7. #7
    Simpleton Alan's Avatar
    Join Date
    Dec 2010
    Location
    Ohio
    Posts
    4,771
    Quote Originally Posted by gimmethesimplelife View Post
    I won't judge you for waving the US flag around - please don't judge me for bailing for the chance for something that works better for me. Rob
    I don't think anyone judges you for your desire to live elsewhere, it has more to do with your desire for the rest of us to pay for your life of leisure in another country. That's just goofy.
    "Things should be made as simple as possible, but not one bit simpler." ~ Albert Einstein

  8. #8
    Moderator gimmethesimplelife's Avatar
    Join Date
    Dec 2010
    Posts
    3,356
    Quote Originally Posted by Alan View Post
    I don't think anyone judges you for your desire to live elsewhere, it has more to do with your desire for the rest of us to pay for your life of leisure in another country. That's just goofy.
    Perhaps I should have been more clear - I'm not talking a high end life of leisure. I'm talking of basic needs met via a monthly check without much luxury involved other than control of one's time, in exchange for a much lower social welfare bill and less chaos in America as work gets harder and harder to find and hunger starts becoming more and more obvious. I'm talking of a way to prevent societal collapse and perhaps an admission that America really doesn't work very well for many of it's citizens (which would be very apparent just from the number of people who would take such a buyout without thinking twice) - I truly believe conservatives in general would be stunned at how many people, even many conservatives, would pack up and run. I don't see how this idea is negative in any way - America would be able to prevent societal collapse orchestrated by those most vulnerable to inhumanely turbo charged capitalism and those taking the buyout would have more human rights in exchange for leaving. Win/win for all in my book, and very basic common sense to me. YMMV, I get that, but I'd hope you would wish to prevent societal collapse in a country you seem to believe in, Alan - do you have any better ideas to prevent collapse when there are fewer and fewer jobs to go around? I'm all ears.......and who knows, perhaps you can come up with something better? I don't know everything, I just have seen enough of the dark side of the US to be happy to bail in such a scenario. Rob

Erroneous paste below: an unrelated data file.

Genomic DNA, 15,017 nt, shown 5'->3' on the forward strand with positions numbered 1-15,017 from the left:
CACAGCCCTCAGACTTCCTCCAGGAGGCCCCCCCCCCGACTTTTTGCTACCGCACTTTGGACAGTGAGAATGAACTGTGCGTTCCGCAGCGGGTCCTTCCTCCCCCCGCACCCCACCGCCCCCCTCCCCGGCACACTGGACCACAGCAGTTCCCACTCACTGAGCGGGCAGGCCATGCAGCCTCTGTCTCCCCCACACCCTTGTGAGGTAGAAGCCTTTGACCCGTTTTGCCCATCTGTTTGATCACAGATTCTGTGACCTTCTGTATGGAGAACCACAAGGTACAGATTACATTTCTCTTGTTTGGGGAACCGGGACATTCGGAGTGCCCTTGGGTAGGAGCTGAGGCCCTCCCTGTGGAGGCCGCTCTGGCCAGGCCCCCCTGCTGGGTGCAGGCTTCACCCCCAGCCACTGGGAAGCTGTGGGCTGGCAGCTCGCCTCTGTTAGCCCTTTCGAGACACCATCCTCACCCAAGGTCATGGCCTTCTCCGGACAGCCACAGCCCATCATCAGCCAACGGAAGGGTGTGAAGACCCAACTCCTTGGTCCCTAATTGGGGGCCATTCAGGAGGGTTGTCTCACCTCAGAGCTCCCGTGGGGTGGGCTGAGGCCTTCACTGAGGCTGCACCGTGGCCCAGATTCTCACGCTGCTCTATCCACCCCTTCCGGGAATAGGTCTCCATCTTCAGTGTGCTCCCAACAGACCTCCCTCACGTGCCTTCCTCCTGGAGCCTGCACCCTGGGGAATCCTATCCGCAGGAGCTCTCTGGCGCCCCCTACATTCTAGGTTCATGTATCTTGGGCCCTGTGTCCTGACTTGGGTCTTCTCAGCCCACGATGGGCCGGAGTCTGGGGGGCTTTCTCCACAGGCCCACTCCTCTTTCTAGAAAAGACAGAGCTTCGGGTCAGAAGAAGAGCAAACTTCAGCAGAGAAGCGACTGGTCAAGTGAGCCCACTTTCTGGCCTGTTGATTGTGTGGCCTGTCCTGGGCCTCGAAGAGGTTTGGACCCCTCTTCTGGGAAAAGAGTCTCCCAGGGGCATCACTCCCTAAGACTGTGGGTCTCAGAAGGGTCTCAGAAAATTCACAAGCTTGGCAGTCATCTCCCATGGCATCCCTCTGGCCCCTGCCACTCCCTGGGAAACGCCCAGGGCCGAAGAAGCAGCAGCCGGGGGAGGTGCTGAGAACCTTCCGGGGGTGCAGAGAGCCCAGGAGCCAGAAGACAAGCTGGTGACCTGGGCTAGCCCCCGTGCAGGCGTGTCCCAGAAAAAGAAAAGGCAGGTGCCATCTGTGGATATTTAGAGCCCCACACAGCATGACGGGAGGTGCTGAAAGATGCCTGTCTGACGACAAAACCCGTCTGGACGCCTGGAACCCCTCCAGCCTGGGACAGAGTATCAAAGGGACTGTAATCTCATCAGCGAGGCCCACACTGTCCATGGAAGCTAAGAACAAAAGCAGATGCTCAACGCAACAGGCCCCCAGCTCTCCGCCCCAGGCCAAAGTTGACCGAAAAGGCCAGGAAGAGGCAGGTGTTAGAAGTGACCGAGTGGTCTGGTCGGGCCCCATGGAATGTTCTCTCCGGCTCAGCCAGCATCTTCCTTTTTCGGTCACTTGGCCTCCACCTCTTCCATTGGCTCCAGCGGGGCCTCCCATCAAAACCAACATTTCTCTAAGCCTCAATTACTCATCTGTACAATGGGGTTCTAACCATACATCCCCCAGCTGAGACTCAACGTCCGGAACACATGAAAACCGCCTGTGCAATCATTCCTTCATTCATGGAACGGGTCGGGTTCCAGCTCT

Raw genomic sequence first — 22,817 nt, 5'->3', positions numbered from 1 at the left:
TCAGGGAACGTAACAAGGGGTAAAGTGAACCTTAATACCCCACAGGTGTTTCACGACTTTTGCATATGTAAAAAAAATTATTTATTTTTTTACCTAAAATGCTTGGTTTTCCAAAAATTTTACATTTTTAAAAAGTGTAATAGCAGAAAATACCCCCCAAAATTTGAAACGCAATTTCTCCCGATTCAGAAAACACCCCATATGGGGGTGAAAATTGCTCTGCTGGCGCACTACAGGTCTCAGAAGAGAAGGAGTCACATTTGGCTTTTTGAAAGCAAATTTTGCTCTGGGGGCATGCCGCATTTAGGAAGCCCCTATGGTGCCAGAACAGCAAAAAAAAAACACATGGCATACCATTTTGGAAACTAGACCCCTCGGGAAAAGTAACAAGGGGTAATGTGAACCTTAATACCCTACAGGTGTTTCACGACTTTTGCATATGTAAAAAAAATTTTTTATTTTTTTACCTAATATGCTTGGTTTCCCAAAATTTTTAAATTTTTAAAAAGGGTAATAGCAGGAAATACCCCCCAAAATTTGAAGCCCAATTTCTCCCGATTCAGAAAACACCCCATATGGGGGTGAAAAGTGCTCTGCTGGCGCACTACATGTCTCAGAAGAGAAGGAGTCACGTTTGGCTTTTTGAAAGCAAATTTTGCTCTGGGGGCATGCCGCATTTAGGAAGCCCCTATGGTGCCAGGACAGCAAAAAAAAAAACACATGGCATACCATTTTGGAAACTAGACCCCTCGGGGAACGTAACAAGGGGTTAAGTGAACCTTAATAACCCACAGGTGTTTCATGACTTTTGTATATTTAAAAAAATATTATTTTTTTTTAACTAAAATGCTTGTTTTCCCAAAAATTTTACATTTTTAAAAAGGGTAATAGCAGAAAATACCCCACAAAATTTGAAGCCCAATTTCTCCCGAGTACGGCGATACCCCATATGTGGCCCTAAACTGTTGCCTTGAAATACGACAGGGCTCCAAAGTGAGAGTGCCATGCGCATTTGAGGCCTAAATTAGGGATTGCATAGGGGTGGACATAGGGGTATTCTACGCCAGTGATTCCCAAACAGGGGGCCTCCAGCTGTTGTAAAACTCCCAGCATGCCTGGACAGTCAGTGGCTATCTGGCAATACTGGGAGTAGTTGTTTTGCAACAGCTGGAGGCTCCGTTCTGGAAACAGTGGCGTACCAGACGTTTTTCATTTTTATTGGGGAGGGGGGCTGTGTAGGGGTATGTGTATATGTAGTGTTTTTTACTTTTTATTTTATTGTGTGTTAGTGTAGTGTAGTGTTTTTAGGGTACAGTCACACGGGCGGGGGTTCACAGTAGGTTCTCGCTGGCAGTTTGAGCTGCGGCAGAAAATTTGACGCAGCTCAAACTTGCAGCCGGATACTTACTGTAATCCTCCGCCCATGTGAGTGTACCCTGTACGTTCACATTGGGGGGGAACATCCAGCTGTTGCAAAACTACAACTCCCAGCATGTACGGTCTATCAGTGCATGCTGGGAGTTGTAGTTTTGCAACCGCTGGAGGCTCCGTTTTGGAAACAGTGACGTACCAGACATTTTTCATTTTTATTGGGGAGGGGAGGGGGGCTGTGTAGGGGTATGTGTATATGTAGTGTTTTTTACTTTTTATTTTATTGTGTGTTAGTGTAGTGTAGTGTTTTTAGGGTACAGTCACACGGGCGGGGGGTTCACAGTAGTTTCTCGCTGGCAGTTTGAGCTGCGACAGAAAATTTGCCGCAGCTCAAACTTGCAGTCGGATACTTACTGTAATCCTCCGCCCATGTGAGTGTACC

9. #9
    Simpleton Alan's Avatar
    Join Date
    Dec 2010
    Location
    Ohio
    Posts
    4,771
    Quote Originally Posted by gimmethesimplelife View Post